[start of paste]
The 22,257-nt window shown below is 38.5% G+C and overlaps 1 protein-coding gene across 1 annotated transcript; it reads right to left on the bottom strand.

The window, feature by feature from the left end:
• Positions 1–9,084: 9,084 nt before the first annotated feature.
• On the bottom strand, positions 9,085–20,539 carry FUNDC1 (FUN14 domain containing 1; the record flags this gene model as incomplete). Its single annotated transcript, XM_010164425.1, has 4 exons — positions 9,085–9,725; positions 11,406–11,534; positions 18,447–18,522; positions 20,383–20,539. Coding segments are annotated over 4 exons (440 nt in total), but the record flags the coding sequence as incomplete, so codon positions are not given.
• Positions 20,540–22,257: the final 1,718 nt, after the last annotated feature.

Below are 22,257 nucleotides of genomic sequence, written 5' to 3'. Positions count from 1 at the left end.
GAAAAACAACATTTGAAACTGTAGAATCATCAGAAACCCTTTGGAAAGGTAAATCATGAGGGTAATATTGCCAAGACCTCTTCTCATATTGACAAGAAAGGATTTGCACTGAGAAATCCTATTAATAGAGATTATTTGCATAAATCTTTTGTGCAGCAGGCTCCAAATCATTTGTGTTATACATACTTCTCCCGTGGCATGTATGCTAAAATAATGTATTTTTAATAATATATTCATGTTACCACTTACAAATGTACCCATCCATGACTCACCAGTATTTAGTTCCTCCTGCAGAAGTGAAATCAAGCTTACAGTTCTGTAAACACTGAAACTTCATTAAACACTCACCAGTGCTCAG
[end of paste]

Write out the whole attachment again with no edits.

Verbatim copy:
The 22,257-nt window shown below is 38.5% G+C and overlaps 1 protein-coding gene across 1 annotated transcript; it reads right to left on the bottom strand.

The window, feature by feature from the left end:
• Positions 1–9,084: 9,084 nt before the first annotated feature.
• On the bottom strand, positions 9,085–20,539 carry FUNDC1 (FUN14 domain containing 1; the record flags this gene model as incomplete). Its single annotated transcript, XM_010164425.1, has 4 exons — positions 9,085–9,725; positions 11,406–11,534; positions 18,447–18,522; positions 20,383–20,539. Coding segments are annotated over 4 exons (440 nt in total), but the record flags the coding sequence as incomplete, so codon positions are not given.
• Positions 20,540–22,257: the final 1,718 nt, after the last annotated feature.

Below are 22,257 nucleotides of genomic sequence, written 5' to 3'. Positions count from 1 at the left end.
GAAAAACAACATTTGAAACTGTAGAATCATCAGAAACCCTTTGGAAAGGTAAATCATGAGGGTAATATTGCCAAGACCTCTTCTCATATTGACAAGAAAGGATTTGCACTGAGAAATCCTATTAATAGAGATTATTTGCATAAATCTTTTGTGCAGCAGGCTCCAAATCATTTGTGTTATACATACTTCTCCCGTGGCATGTATGCTAAAATAATGTATTTTTAATAATATATTCATGTTACCACTTACAAATGTACCCATCCATGACTCACCAGTATTTAGTTCCTCCTGCAGAAGTGAAATCAAGCTTACAGTTCTGTAAACACTGAAACTTCATTAAACACTCACCAGTGCTCAG